After many hours in the bus we finally arrive in Al Ula,  The hotel/guesthouse here is the worst so far. The shower only cleans the walls, not the person standing under it. In addition, it is a real Saudi Arabian bathroom, so the shower is almost on top of the toilet and everything gets wet. There is little else to offer here, so we will have to make do with it.

The food in the evening is good. We eat in the open air on the side of a hidden dirt road with palm trees. Cats walk around us and later even jump in our lap in a desperate attempt to get some of our food. After dinner we walk around the fully restored Al Ula Old Town, once an important settlement along the pilgrim route from Damascus to Mecca.


The bed turned out not to be of great quality, so we weren’t sad when we were finally allowed to get up. Breakfast is delivered to the room by Harun and we eat it on our laps. We are now used to the standard breakfast: pita bread, some tomato, cucumber and hummus, sometimes an egg (boiled or fried), a bowl of brown bean porridge with a dollop of olive oil on top. You really begin to crave a regular cheese sandwich.

When we are all gathered again, we drive to Hegra (Madain Saleh) where the Nabateans have carved tombs and other rooms in the rocks just like in Petra, Jordan. Although the comparison with Petra in Jordan is often made, this is clearly different. The rocky outcrops are far apart; there is no gorge or settlement. The people buried here were kings and other important persons of Dedan. It’s all much smaller, but no less impressive.

With a shuttle bus we are driven from rocky outcrop to rocky outcrop. You get out, view and photograph everything, and get on the next bus to the next collection of tombs, drawings, and remnants of the Nabatean civilization. The main tombs have lions carved on either side that are meant to protect the tombs.

Incidentally, not only these Nabatean remains are worth a visit. The rugged landscape where the rocky outcrops are located are equally impressive and worth seeing.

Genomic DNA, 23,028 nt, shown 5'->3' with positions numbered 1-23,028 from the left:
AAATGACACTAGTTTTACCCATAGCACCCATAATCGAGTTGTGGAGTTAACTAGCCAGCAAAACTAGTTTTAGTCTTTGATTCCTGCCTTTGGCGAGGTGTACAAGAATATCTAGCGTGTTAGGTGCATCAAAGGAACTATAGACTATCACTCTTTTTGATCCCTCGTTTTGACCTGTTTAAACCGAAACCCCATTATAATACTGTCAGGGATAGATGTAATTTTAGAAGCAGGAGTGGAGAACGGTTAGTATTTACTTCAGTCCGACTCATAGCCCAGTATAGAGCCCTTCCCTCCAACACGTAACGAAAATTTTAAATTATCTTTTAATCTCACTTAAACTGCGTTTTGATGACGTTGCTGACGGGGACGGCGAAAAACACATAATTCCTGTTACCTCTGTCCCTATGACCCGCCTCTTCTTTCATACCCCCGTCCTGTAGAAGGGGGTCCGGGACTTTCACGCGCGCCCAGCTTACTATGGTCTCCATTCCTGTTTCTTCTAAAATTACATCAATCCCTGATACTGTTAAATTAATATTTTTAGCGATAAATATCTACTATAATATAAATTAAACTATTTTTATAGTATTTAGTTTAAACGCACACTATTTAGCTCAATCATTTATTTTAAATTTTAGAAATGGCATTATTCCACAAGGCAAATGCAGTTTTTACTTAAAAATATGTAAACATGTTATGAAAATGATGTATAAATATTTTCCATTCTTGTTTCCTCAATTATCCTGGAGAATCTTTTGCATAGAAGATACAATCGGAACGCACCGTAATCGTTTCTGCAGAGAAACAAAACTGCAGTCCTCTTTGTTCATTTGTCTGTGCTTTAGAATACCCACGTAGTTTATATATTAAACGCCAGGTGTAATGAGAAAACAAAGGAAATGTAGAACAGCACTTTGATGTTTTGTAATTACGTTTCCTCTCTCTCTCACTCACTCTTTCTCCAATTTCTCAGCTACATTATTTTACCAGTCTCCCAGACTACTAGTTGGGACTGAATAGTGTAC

Elephant Rock

At the end of the day we drive to Elephant Rock, a rock in the shape of, you guessed it, an Elephant. In the vicinity of the rock, a number of seats have been made in the form of a kind of sitting pit in the sand. There are cushions to make everything comfortable and just down the road you can buy something to drink or eat. We sit here for a while, talk and admire the landscape.

Unfortunately we have to go back to our “three star” overnight stay. I could have slept here too.

Lawrence of Arabia and Medina

If you’ve seen the movie Lawrence of Arabia, or know the history of this World War I Englishman, you know that he fought with the Saudi Arabians for their own state. One of the activities he engaged in was attacking a train on the Hejaz railway, which went from Damascus to Medina.

Coincidentally, this is on the way of our long drive today to Medina. Although most of it has been taken away by local residents and sold for scrap metal, there are still some remains for us to admire.

Officially the site is surrounded by a fence and inaccessible, but the fence ahead is broken, so we can just walk in. The rails have been gone for years, only the embankment on which they lay can still be seen and a number of overturned railway wagons and a locomotive. I need to watch the movie again when I get home…

Late in the afternoon we arrive in Medina. This is the second holiest city for Muslims after Mecca. In the center is a huge mosque that is said to fit a million people. I’ll have to take their word for it, because if you’re not a Muslim, you’re not allowed in. We can take pictures from a distance.

We board a hop-on-hop-off bus that will take us to the main points of interest in Medina. As expected, these are all mosques, but along the way we look at the rest of the city and its inhabitants.